Real estate business expenses are tax deductible if they are:
- ordinary and necessary;
- directly related to their business; and
- reasonable in amount. [26 United States Code §162]
An ordinary expense is an expense that is common and accepted in a trade or business.
A necessary expense is an expense that is helpful and appropriate for the business. However, an expense does not need to be required to be considered necessary. [IRS Publication 17]
For example, when a licensed broker’s or agent’s income is solely passive or portfolio type income, a real estate license is not necessary or required to manage these investments. Here, expenses such as the state licensing fee are not considered expenses necessary to these investments. Thus, the fee is not tax deductible since these income category investments are not a trade or business activity.
Personal expenses, such as the cost of a home computer used for paying bills, gaming, or other personal purposes, are not deductible as business expenses.
When an item is purchased for both personal and business use, such as a cell phone, only the business portion of the expense may be deducted. For example, when the cell phone is only used 50% of the time for business, then only 50% the cost of the phone and its ongoing service may be deducted as a business expense.
The Internal Revenue Service (IRS) does not limit the total amount that may be deducted, as long as the amount is reasonable. As a general rule, an expense is considered reasonable when more economical and practical ways to achieve the same result do not exist.
If the IRS deems the deductions as unreasonable, it will disallow only the portion it finds unreasonable, if not the entire deduction. [26 USC §162]
Common business expenses for real estate brokers and agents include:
- agent and employee compensation – including fees, wages and benefits;
- the California Bureau of Real Estate (CalBRE) license fee (broker or salesperson) [IRS Publication 529];
- business meals and business-related entertainment (50% deductible) [IRS Publication 463];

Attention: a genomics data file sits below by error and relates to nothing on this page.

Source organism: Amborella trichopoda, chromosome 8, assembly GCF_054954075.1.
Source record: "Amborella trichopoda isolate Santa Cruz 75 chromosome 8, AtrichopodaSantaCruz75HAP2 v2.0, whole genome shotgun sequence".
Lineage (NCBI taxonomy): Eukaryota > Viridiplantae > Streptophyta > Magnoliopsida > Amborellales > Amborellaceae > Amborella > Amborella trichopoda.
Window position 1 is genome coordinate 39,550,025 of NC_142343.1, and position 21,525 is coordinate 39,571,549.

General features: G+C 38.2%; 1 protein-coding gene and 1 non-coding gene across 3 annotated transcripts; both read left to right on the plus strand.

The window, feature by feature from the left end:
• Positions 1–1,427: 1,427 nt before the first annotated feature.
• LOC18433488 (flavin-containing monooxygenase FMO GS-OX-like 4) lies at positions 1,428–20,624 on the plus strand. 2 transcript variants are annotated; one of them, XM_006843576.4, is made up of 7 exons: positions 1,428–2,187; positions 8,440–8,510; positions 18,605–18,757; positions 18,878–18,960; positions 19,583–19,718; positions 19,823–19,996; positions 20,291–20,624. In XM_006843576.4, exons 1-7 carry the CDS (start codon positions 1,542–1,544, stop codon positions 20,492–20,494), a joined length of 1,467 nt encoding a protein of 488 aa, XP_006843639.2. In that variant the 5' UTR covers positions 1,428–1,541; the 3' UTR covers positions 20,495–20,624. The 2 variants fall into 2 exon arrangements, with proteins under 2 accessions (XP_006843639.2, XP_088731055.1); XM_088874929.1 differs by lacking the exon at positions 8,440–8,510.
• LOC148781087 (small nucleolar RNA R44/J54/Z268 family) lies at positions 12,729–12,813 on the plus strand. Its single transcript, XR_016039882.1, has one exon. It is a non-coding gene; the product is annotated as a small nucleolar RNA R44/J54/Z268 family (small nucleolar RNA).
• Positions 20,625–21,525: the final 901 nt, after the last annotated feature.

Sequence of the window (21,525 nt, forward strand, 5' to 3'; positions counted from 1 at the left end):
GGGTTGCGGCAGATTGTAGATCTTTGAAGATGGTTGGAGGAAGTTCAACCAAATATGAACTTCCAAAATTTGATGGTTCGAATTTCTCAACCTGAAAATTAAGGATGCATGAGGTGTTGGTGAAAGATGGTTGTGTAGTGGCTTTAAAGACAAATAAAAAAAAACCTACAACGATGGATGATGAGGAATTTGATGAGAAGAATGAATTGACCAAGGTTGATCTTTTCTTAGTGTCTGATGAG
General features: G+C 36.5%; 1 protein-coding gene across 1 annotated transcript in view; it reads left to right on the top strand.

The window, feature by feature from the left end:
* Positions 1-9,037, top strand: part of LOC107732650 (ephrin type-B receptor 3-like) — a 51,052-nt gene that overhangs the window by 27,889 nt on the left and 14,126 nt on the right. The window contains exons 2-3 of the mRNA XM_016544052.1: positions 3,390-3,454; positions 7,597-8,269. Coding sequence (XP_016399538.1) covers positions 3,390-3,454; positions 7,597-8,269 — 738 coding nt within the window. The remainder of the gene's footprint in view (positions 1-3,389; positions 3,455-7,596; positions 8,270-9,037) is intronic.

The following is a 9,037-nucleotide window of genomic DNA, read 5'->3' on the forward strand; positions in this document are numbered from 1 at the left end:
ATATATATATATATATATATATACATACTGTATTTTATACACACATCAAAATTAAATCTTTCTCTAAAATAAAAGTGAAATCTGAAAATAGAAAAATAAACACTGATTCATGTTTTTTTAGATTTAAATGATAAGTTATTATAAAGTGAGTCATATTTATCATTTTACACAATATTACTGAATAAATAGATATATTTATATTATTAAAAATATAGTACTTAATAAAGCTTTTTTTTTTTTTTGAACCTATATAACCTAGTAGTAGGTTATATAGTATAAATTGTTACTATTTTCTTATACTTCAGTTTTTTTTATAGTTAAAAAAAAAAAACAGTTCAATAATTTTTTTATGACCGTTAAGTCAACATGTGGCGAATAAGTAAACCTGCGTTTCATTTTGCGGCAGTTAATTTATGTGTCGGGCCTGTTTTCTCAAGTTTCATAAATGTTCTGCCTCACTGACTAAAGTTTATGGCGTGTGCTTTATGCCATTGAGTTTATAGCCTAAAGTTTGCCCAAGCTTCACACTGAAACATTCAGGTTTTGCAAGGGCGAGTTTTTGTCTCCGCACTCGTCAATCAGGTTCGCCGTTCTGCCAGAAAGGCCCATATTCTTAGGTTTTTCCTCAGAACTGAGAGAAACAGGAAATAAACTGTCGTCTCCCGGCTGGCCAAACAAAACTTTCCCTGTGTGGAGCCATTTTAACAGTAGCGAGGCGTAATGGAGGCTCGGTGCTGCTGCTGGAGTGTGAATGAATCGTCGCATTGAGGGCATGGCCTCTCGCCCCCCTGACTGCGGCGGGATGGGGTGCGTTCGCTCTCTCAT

- client closing gifts, such as wine (up to $25 per person annually) [IRS Publication 463];
- continuing education (CE), seminars and training to maintain a license or improve real estate-related skills [More on education expenses on Card 2];
- computers used for business;
- computer software, such as office management programs;
- desk fees;
- home office expenses [IRS Publication 587; More on home office expenses on Card 3];
- individual retirement account (IRA) contributions (except Roth IRA contributions) [26 USC §4975(e)(1)];
- insurance – including health, errors and omissions (E&O), business liability and business equipment insurance;
- interest on business loans and business credit cards;
- internet service fees;
- marketing expenses – including newspaper, magazine and online advertising, websites, domain registration, mailing lists, flyers, promotional materials, signs and clothing containing business logos or other branding material;
- office equipment [IRC Section 179];
- office expenses – including rent, maintenance and utilities;
- office supplies;
- open house expenses, such as food and drink;
- postage, such as for marketing and FARM letter materials;
- professional membership fees – including multiple listing service (MLS), trade union and Chamber of Commerce membership dues;
- professional services fees – including bookkeeping, accounting and legal;
- referral fees paid to other brokers;
- real estate franchise fees;
- subscriptions – including professional journals and periodicals;
- taxes – including payroll taxes for employees, state and local business taxes;
- telephone service (both landline and cellular);
- travel expenses for business conventions and training – including lodging, meals, parking, tolls and transportation [IRS Publication 463]; and